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“Anytime you find yourself up against somebody who frustrates you, that person is telling you that you’re at the limits of your competence.”
Diana McLain Smith — The Elephant in the Room: How Relationships Make or Break the Success of Leaders and Organizations.

Puts a different spin on the annoying coworker who’s always late to meetings, the boss who demands too much and credits too little, the direct report who just rubs you the wrong way, doesn’t it? Difficult relationships aggravate us – sometimes incredibly so – because we don’t know how to handle them. As McLain Smith writes, “You need to make a conscious choice: do you need to learn how to deal with that person in order to be successful?” If the answer is yes, the solution is communication.

What Is a Difficult Relationship?

Are difficult work relationships ones in which you simply disagree? Or is there a significant value difference? Is the behavior of the other person aberrant – or abhorrent? The answer is, of course, “yes”! “Difficult” is entirely subjective. One person may think a situation is fraught with trouble; another may see or feel no problems whatsoever. The word “difficult” connotes different things for different people.

It depends on each person, and on each set of circumstances. Why is this important? Because it means that, no matter what, you’re virtually guaranteed to encounter people and sets of circumstances that are difficult. You cannot avoid difficult work relationships – but you can cultivate the skills to break the “limits of your competence” and handle it successfully.

Communicating with Difficult People

What usually happens when we encounter a difficult person in the workplace (or any place, for that matter)? We become the victim. It relieves us of responsibility. But as Tony Schwartz writes in the Harvard Business Review:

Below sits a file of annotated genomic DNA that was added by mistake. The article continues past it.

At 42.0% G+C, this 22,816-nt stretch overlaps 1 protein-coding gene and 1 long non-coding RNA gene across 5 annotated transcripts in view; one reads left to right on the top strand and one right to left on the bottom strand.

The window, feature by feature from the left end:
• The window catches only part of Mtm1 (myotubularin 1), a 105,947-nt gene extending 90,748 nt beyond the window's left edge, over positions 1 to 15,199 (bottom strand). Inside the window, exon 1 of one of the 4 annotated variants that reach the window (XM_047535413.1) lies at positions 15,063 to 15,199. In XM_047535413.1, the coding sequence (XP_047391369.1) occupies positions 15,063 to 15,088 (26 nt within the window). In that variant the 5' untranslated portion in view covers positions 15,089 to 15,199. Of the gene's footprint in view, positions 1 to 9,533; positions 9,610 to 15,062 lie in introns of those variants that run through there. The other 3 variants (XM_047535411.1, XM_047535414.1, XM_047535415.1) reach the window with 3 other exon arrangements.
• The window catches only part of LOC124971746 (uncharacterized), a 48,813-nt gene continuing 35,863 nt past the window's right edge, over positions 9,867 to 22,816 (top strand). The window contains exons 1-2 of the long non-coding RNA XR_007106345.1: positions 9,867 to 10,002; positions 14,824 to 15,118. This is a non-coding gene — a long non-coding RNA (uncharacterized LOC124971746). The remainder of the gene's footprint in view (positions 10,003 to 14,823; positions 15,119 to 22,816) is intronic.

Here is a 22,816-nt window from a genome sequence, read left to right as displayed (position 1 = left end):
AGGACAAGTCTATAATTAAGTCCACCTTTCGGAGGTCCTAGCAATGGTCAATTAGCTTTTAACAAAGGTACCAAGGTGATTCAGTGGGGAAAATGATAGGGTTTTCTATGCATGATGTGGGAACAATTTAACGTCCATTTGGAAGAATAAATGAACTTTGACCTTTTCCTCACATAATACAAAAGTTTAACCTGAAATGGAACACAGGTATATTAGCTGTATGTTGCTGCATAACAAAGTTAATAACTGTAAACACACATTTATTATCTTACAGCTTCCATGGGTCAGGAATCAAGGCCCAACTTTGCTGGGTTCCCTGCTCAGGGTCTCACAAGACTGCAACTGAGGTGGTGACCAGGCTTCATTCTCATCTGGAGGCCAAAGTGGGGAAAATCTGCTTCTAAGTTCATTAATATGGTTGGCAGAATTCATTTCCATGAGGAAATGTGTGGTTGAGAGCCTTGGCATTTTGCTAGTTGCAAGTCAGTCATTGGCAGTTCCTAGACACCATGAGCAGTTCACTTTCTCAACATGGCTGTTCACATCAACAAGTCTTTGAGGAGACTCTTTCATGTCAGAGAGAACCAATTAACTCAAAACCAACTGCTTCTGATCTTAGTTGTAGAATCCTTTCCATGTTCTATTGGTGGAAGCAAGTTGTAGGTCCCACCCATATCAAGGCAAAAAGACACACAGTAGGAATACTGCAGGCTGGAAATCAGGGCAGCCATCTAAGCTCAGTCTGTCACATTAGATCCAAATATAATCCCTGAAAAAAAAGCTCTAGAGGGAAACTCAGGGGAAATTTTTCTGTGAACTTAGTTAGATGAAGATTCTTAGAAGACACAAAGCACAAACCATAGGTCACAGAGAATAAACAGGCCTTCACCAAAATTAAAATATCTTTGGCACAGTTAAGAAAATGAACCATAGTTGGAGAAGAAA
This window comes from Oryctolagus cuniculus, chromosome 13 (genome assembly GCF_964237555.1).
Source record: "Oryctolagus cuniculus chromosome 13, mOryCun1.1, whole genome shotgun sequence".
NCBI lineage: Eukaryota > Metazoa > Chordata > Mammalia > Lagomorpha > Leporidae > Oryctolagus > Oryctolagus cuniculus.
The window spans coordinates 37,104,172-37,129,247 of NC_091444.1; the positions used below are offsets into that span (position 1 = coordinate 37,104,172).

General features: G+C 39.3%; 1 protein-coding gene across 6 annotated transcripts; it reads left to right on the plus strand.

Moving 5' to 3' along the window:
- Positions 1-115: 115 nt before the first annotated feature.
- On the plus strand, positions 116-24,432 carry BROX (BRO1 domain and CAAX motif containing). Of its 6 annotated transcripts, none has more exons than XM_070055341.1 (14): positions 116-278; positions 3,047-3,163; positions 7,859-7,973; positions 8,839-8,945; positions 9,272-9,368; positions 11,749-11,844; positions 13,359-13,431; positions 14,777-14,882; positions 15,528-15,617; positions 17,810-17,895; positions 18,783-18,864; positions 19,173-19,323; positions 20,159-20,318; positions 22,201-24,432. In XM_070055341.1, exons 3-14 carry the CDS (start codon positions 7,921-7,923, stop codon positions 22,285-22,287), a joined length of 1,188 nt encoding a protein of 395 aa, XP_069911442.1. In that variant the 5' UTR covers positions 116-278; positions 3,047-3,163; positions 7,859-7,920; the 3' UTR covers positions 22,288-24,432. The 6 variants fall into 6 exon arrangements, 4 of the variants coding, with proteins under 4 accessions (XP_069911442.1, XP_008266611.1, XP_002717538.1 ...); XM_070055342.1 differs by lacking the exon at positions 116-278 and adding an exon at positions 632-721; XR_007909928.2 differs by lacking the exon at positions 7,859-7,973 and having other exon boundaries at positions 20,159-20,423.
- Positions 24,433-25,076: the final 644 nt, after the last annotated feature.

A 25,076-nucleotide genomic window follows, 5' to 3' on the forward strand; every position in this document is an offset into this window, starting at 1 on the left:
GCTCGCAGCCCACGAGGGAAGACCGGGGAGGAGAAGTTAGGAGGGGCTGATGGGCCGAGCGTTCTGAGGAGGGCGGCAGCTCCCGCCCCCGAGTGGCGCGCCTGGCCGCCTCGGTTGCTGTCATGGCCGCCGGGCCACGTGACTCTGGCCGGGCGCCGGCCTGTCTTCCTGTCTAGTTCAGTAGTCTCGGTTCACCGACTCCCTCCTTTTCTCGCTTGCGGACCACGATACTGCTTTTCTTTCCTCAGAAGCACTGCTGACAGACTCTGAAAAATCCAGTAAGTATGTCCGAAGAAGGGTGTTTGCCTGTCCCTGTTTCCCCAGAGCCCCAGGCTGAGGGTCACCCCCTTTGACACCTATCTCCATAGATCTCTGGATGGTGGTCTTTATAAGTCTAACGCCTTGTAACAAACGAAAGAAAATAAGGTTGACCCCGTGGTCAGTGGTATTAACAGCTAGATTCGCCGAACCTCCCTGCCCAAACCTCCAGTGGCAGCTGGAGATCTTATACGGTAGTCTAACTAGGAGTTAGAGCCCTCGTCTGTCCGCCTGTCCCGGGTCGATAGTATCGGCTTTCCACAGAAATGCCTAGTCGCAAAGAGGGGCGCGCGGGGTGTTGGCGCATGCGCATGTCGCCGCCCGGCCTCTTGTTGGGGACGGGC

The problem with being a victim is that you cede the power to influence your circumstances. The painful truth when it comes to the people who trigger you is this: You’re not going to change them. The only person you have the possibility of changing is yourself.

What can you do to “change yourself” and push the boundaries of your competence?

  • Remember the difficult person is human too. Likely, the person with whom you’re having trouble is not being difficult on purpose – or to spite you. Keep in mind that they’re dealing with stress, tension, anxiety, family, life, obligations, and a host of other “stuff” too. Try to curb knee-jerk reactions. Instead, make the effort to think from their perspective, and, better yet, ask. “What’s going on? Are you all right?” It’ll disarm them, if nothing else.

  • Bite the bullet and talk to them. Have a colleague who’s making “jokes” that aren’t funny or blames you when things go awry? Call them out on the carpet. Respectfully, of course. It’s hard, but talk to them about the situation. Many people lack self-awareness; they may not realize they’re being offensive, rude, or otherwise difficult. And if they do know, maybe they’ll stop if they know you’re on to them and not willing to take it.

  • Consider whether you’re the source of your own misery. Say you share a space with a coworker who’s habitually messy. Files all over the place. Old coffee cups littering the desk. Who knows what stuffed into the drawers. Does this person get the work done on time and up to par? Is he respectful and attentive to customers/clients/other employees? Maybe those coffee cups are your problem, not theirs.

  • Evaluate your interactions. McLain Smith suggests taking a step back. How did an interaction unfold? What happened? What did you say/do, and what did the other party say/do? “You can’t come up with an intelligent way of altering the dynamic until you know what the dynamic is. You have to map the interaction, which creates a way of understanding how each person’s behavior is eliciting a behavior the other person doesn’t like.”

    By altering the dynamic, you’ll be able to move beyond, “This guy’s a jerk,” or “This lady’s so difficult,” and really examine their motives and come to an understanding of their behaviors.

  • If all else fails… Minimize exposure. Someone’s constantly difficult? Chronically cranky? Persistently unpleasant? If you can, just minimize the contact you have and the need to interact with them. You can’t do this all the time, but you can cut face-time with difficult people dramatically by making a conscious choice not to engage in conflict.

There is no doubt: difficult people test the limits of our competence – and our patience. Insofar as we’re able, we should try to push through those limits and expand our ability to deal with adversity, even if adversity strews old coffee cups through our workspace! The key is not falling into a victim mentality when confronted with difficult work relationships: if we want a solution to a difficult problem (or person), we have to step up and create it.